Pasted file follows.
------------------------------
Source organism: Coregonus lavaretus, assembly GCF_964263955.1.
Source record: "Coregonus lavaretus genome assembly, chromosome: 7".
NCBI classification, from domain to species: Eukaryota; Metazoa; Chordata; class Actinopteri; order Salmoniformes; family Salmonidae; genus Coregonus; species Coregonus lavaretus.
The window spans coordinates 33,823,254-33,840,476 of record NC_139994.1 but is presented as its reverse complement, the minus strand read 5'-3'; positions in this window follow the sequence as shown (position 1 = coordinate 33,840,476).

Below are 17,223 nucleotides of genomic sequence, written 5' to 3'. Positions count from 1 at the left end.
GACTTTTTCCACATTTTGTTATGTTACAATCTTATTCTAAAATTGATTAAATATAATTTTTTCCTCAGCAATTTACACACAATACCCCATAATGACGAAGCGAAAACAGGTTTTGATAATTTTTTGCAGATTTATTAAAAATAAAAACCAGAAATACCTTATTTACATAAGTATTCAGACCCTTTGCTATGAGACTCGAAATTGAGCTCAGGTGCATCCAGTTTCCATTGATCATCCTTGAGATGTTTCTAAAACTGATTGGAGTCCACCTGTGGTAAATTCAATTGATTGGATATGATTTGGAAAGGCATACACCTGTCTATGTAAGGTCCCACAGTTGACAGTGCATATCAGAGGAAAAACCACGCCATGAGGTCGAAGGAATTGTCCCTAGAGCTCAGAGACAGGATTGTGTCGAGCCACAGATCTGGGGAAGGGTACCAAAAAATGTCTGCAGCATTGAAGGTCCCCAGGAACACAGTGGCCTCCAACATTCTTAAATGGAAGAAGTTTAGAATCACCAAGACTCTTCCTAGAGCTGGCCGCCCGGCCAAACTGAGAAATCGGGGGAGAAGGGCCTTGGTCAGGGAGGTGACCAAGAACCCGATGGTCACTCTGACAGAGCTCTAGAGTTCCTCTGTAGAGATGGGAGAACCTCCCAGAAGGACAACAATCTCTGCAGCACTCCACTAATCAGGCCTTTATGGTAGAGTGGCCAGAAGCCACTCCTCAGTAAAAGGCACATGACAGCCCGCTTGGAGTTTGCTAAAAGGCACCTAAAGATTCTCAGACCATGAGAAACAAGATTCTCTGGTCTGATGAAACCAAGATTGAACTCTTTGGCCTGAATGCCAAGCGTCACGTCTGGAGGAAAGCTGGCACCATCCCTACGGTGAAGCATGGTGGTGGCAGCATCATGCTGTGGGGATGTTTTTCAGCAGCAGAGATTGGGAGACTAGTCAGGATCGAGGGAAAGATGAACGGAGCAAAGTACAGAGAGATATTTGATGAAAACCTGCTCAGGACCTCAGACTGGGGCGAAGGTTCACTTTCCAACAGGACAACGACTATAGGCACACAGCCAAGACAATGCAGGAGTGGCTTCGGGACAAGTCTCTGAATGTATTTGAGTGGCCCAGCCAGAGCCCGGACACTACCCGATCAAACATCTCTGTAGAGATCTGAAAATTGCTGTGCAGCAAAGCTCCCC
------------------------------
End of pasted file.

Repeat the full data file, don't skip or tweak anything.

Source organism: Coregonus lavaretus, assembly GCF_964263955.1.
Source record: "Coregonus lavaretus genome assembly, chromosome: 7".
NCBI classification, from domain to species: Eukaryota; Metazoa; Chordata; class Actinopteri; order Salmoniformes; family Salmonidae; genus Coregonus; species Coregonus lavaretus.
The window spans coordinates 33,823,254-33,840,476 of record NC_139994.1 but is presented as its reverse complement, the minus strand read 5'-3'; positions in this window follow the sequence as shown (position 1 = coordinate 33,840,476).

Below are 17,223 nucleotides of genomic sequence, written 5' to 3'. Positions count from 1 at the left end.
GACTTTTTCCACATTTTGTTATGTTACAATCTTATTCTAAAATTGATTAAATATAATTTTTTCCTCAGCAATTTACACACAATACCCCATAATGACGAAGCGAAAACAGGTTTTGATAATTTTTTGCAGATTTATTAAAAATAAAAACCAGAAATACCTTATTTACATAAGTATTCAGACCCTTTGCTATGAGACTCGAAATTGAGCTCAGGTGCATCCAGTTTCCATTGATCATCCTTGAGATGTTTCTAAAACTGATTGGAGTCCACCTGTGGTAAATTCAATTGATTGGATATGATTTGGAAAGGCATACACCTGTCTATGTAAGGTCCCACAGTTGACAGTGCATATCAGAGGAAAAACCACGCCATGAGGTCGAAGGAATTGTCCCTAGAGCTCAGAGACAGGATTGTGTCGAGCCACAGATCTGGGGAAGGGTACCAAAAAATGTCTGCAGCATTGAAGGTCCCCAGGAACACAGTGGCCTCCAACATTCTTAAATGGAAGAAGTTTAGAATCACCAAGACTCTTCCTAGAGCTGGCCGCCCGGCCAAACTGAGAAATCGGGGGAGAAGGGCCTTGGTCAGGGAGGTGACCAAGAACCCGATGGTCACTCTGACAGAGCTCTAGAGTTCCTCTGTAGAGATGGGAGAACCTCCCAGAAGGACAACAATCTCTGCAGCACTCCACTAATCAGGCCTTTATGGTAGAGTGGCCAGAAGCCACTCCTCAGTAAAAGGCACATGACAGCCCGCTTGGAGTTTGCTAAAAGGCACCTAAAGATTCTCAGACCATGAGAAACAAGATTCTCTGGTCTGATGAAACCAAGATTGAACTCTTTGGCCTGAATGCCAAGCGTCACGTCTGGAGGAAAGCTGGCACCATCCCTACGGTGAAGCATGGTGGTGGCAGCATCATGCTGTGGGGATGTTTTTCAGCAGCAGAGATTGGGAGACTAGTCAGGATCGAGGGAAAGATGAACGGAGCAAAGTACAGAGAGATATTTGATGAAAACCTGCTCAGGACCTCAGACTGGGGCGAAGGTTCACTTTCCAACAGGACAACGACTATAGGCACACAGCCAAGACAATGCAGGAGTGGCTTCGGGACAAGTCTCTGAATGTATTTGAGTGGCCCAGCCAGAGCCCGGACACTACCCGATCAAACATCTCTGTAGAGATCTGAAAATTGCTGTGCAGCAAAGCTCCCC